Ross Perot, ex-independent presidential candidate, dies at 89

H. Ross Perot former presidential candidate dies at 89

Ross Perot, ex-independent presidential candidate, dies at 89

His 1992 run marked one of the strongest showings for a third-party or independent candidate. He ran again in '96, without as much success, and endorsed Republican candidates in subsequent presidential elections. He ended up with 19% of the popular vote without receiving a single Electoral College vote. Whatever it was, we are now in deep voodoo, I'll tell you that. He appeared in February 1992 on CNN's "Larry King Live" and, asked if was running for president, stated firmly, "No". At the time, the primetime show was one of the highest rated on cable.

Morton H. Meyerson, the former EDS and Perot Systems president and CEO, was one of Perot's most recent visitors. Perot was a true self-made businessman and was successful despite many business tribulations. And, like Trump, he talked at length about problems but offered very little in the way of detailed plans to address them.

Perot's was truly a grassroots campaign. He wanted to focus on his branding and declined to heed the advice of aides who argued for a more professional and traditional campaign.

At the Perot Systems headquarters he kept mementoes, including his childhood bicycle and a walking stick believed to have belonged to al-Qaeda leader Osama bin Laden.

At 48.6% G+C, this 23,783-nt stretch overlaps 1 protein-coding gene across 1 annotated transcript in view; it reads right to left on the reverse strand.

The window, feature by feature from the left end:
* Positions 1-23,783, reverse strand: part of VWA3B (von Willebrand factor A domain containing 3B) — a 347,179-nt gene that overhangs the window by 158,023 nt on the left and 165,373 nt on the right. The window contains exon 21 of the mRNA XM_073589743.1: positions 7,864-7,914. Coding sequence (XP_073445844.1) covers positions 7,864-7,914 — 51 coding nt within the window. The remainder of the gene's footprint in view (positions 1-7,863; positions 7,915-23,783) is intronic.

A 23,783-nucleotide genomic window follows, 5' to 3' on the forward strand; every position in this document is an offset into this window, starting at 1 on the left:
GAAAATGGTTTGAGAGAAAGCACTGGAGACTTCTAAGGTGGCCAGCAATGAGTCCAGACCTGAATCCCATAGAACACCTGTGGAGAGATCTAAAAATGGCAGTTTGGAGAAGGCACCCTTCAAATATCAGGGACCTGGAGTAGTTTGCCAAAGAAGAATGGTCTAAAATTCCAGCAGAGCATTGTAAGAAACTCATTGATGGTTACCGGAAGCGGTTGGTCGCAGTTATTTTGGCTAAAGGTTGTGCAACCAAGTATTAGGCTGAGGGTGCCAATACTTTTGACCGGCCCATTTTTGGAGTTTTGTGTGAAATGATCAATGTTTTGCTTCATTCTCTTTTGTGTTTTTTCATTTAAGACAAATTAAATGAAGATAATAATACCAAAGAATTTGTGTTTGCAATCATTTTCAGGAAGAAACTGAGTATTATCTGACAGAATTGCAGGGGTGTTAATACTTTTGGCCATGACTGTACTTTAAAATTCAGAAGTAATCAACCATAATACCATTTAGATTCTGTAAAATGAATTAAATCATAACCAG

Perot said he left the race due to threats toward his daughter's reputation and wedding. It was the second time he ran as a third-party candidate.

His 1992 independent presidential bid - the most successful third-party candidacy in eight decades - exposed fault lines in the USA political system that would some day result in electoral earthquakes. His poll numbers faded from a peak of almost 40%, and he finished third.

However, Perot's media and personality-driven campaign delivered a roadmap for Trump on how a populist could run against the establishment (and against a Bush, no less).

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Perot directly challenged Clinton and Bush's support of the North American Free Trade Agreement during the election cycle, and argued the treaty would cause the loss of American jobs. In one debate, he uttered another flawless phrase when he predicted that the new North American Free Trade Agreement would create a "giant sucking sound" as it yanked to Mexico.

While he worked at Perot Systems in suburban Dallas, entire hallways were filled with memorabilia from soldiers and POWs that Perot had helped.

His 1992 numbers were even better. Running on a platform of balancing the budget and ending the foreign outsourcing of jobs, Perot captured 18.9 percent of the popular vote, drawing support from moderates on both sides of the political spectrum. Trump challenged the establishment from within the GOP - successfully.

Perot had been fighting leukemia for five months, a Perot family spokesman said.

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